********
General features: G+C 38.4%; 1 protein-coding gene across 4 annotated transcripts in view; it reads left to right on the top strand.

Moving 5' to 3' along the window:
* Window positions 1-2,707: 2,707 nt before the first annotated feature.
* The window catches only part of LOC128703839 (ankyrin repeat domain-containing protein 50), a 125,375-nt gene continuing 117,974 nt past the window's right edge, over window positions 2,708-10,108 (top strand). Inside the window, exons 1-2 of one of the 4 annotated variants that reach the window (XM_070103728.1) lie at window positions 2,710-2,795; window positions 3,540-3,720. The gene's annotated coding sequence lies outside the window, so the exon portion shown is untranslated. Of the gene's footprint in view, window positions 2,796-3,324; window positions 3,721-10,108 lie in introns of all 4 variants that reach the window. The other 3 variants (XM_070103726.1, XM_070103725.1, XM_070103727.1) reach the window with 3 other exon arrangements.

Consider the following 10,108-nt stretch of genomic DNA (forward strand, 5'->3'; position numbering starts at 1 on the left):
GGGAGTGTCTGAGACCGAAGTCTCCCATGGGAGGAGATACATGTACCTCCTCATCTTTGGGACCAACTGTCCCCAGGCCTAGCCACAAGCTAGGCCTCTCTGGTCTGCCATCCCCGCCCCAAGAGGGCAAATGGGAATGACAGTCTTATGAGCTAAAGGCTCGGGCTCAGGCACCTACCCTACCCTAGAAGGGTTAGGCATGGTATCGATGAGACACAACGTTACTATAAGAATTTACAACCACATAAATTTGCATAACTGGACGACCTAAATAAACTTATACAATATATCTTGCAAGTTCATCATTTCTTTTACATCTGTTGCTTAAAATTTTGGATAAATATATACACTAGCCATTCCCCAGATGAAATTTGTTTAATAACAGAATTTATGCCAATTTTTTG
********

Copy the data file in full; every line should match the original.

General features: G+C 38.4%; 1 protein-coding gene across 4 annotated transcripts in view; it reads left to right on the top strand.

Moving 5' to 3' along the window:
* Window positions 1-2,707: 2,707 nt before the first annotated feature.
* The window catches only part of LOC128703839 (ankyrin repeat domain-containing protein 50), a 125,375-nt gene continuing 117,974 nt past the window's right edge, over window positions 2,708-10,108 (top strand). Inside the window, exons 1-2 of one of the 4 annotated variants that reach the window (XM_070103728.1) lie at window positions 2,710-2,795; window positions 3,540-3,720. The gene's annotated coding sequence lies outside the window, so the exon portion shown is untranslated. Of the gene's footprint in view, window positions 2,796-3,324; window positions 3,721-10,108 lie in introns of all 4 variants that reach the window. The other 3 variants (XM_070103726.1, XM_070103725.1, XM_070103727.1) reach the window with 3 other exon arrangements.

Consider the following 10,108-nt stretch of genomic DNA (forward strand, 5'->3'; position numbering starts at 1 on the left):
GGGAGTGTCTGAGACCGAAGTCTCCCATGGGAGGAGATACATGTACCTCCTCATCTTTGGGACCAACTGTCCCCAGGCCTAGCCACAAGCTAGGCCTCTCTGGTCTGCCATCCCCGCCCCAAGAGGGCAAATGGGAATGACAGTCTTATGAGCTAAAGGCTCGGGCTCAGGCACCTACCCTACCCTAGAAGGGTTAGGCATGGTATCGATGAGACACAACGTTACTATAAGAATTTACAACCACATAAATTTGCATAACTGGACGACCTAAATAAACTTATACAATATATCTTGCAAGTTCATCATTTCTTTTACATCTGTTGCTTAAAATTTTGGATAAATATATACACTAGCCATTCCCCAGATGAAATTTGTTTAATAACAGAATTTATGCCAATTTTTTG